IMG_2025
We take a path in frozen early shadow that climbs beside a descending stream cast into sculptures of ice as it pours over boulders that have journeyed from the same needles and chimneys that rise before us in the distance.

IMG_2036

Later, a sunnier route beside sparkling soft cushions of snow, the click click click of the poles on the icy path seeking out friction and a footing across the stilled stream that has been stopped in its track down the slope.

IMG_2037

These are savage mountain tops rendered sweet by a sifting of confectioner’s sugar; snow has fallen into crevice and gulley, resting on stone, bluff and precipice so that we say ‘Oh, how pretty’ and stop to take a photograph as, for a treacherous moment, we forget our sense of awe.

IMG_2014-0

The gloaming arrives early here. A blue light issues from the ground, creeping up the glowering rock to extinguish the rosy alpenglow still lighting the tips and jags until all is gloom and frozen shadow once more.

IMG_2034

IMG_2021

Colourful Characters

A stroll down the Appia Antica on a very warm (t-shirt weather) end-of-October day in search of some autumn colour. What I found wasn’t quite what I had in mind, but colourful none the less.

Monl Parakeet - Myiopsitta monachus
Monk Parakeet – Myiopsitta monachus

Monk Parakeets (Myiopsitta monachus) are a common sight in Rome’s parks. They are called an invasive species, but that’s a rather negative viewpoint to take, I think. They are very noisy, approachable, love hanging out in big groups, race at breakneck speed from place to place – in fact, very similar to many of my neighbours. They are a perfect Roman bird.

IMG_3560IMG_3561

Back in England for a few days and, despite the drizzle and gloom, the garden was turning into a mosaic of bonfire tones. The flame at the heart of it was the robin eyeing me from the fence. He’s very territorial, curious – although he keeps his distance, but you can rely on him to be around when you need some company doing the weeding. Certainly more the English country gent.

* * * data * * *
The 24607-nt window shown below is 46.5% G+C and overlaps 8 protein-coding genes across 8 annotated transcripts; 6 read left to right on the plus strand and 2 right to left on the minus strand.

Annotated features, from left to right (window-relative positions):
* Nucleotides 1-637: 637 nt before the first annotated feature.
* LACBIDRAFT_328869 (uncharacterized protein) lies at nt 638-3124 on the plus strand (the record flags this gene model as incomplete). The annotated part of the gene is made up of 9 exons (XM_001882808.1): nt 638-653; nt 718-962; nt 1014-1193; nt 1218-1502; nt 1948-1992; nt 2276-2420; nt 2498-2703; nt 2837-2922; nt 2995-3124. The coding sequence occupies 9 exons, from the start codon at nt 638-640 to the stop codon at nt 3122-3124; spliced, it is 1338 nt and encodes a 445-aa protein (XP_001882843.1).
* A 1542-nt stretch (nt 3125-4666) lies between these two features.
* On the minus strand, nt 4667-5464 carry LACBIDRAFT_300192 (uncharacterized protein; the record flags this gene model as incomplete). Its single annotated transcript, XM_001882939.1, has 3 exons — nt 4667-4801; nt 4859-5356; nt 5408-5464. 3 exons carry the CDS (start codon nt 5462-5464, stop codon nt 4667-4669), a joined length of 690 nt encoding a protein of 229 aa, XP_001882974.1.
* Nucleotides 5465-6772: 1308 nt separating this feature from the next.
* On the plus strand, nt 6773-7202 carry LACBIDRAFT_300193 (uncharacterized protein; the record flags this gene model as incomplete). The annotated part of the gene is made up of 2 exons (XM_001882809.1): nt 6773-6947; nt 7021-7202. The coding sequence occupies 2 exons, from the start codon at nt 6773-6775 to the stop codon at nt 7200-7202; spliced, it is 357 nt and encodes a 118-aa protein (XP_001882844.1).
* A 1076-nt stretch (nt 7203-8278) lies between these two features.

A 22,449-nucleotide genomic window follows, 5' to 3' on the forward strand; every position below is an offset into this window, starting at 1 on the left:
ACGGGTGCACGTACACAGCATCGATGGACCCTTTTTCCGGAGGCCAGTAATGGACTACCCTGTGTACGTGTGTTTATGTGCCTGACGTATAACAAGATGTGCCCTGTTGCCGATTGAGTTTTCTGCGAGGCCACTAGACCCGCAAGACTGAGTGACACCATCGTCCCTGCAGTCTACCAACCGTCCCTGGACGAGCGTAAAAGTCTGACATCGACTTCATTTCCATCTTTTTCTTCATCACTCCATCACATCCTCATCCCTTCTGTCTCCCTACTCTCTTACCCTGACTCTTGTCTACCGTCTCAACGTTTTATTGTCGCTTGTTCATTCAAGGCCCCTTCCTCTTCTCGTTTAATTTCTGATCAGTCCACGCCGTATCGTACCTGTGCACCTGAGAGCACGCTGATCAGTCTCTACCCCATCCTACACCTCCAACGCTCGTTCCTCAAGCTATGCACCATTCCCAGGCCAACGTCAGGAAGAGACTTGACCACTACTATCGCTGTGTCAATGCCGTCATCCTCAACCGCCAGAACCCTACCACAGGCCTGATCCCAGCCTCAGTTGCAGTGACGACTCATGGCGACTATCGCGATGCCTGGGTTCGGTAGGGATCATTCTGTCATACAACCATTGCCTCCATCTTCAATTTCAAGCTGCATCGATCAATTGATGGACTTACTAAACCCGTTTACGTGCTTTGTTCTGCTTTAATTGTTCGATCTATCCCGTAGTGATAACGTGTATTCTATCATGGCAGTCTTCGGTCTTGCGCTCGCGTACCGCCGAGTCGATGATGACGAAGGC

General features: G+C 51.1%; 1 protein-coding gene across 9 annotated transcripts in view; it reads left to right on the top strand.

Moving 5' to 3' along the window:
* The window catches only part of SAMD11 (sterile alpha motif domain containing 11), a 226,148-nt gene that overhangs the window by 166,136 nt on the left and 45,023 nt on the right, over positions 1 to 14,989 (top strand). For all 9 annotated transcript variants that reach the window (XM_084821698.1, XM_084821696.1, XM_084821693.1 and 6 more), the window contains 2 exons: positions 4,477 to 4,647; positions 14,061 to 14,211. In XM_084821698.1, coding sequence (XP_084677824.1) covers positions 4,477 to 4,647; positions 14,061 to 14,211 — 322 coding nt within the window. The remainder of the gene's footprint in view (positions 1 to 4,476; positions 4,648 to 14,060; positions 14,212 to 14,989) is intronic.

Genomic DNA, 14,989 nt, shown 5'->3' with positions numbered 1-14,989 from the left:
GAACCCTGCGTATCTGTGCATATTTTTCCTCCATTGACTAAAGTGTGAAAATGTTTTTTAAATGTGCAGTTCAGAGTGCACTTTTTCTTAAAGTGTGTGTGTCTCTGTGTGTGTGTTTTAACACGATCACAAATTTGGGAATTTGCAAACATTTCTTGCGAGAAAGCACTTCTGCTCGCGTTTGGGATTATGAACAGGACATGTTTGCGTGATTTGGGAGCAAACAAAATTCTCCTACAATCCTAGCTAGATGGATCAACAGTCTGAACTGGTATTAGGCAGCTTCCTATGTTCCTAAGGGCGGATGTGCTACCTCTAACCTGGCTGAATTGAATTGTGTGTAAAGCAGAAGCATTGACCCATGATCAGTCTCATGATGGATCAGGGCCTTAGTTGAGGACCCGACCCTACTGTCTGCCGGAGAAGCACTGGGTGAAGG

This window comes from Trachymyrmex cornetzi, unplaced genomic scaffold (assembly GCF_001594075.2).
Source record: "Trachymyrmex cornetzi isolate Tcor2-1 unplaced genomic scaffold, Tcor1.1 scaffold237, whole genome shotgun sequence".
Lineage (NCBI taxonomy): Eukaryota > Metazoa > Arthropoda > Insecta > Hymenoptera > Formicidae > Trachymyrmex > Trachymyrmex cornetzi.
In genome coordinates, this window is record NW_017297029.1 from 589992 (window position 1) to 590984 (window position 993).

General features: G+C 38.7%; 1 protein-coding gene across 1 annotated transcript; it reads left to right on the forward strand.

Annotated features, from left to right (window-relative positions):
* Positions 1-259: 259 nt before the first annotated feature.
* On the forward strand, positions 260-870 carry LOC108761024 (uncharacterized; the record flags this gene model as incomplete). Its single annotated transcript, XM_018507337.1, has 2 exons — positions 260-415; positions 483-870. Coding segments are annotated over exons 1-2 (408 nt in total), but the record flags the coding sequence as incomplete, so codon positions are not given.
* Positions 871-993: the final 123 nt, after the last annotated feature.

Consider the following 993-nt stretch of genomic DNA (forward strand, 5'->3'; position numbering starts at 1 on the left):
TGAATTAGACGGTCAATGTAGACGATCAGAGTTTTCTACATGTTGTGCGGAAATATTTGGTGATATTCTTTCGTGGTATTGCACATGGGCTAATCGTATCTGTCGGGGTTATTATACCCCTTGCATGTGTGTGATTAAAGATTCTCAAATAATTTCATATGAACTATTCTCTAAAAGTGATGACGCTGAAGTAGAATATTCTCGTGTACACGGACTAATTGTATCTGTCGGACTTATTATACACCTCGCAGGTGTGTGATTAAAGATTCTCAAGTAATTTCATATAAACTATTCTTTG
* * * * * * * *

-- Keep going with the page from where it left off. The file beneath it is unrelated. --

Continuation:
IMG_3553IMG_3554

Two Look at Two: a touch of Robert Frost in the Abruzzo National Park

“Two had seen two, whichever side you spoke from.
‘This must be all.’ It was all. Still they stood,
A great wave from it going over them,
As if the earth in one unlooked-for favour
Had made them certain earth returned their love.”

From Two Look at Two by Robert Frost.

Unusually, we are up and out before the crowds, and the day is just unfolding itself across the softly wooded hills in front of us as we set out along the track. We soon leave the sunlit open land behind, where a fox is running from scrub to boulder in the meadow, and enter a cool tunnel of branches accompanied by a rushing stream and the calls of a nuthatch. The oaks and copper beeches are just about to turn; green edges catching fire in yellow and orange. Then, in the shadows on the path ahead a shape appears, grey and silent. A doe has stepped out from the forest. She stops and stares and we return the gaze. Minutes go by and we remain fixed. Well, that must be all, but no – there is more. Another grey shape appears, stops behind her. Stares.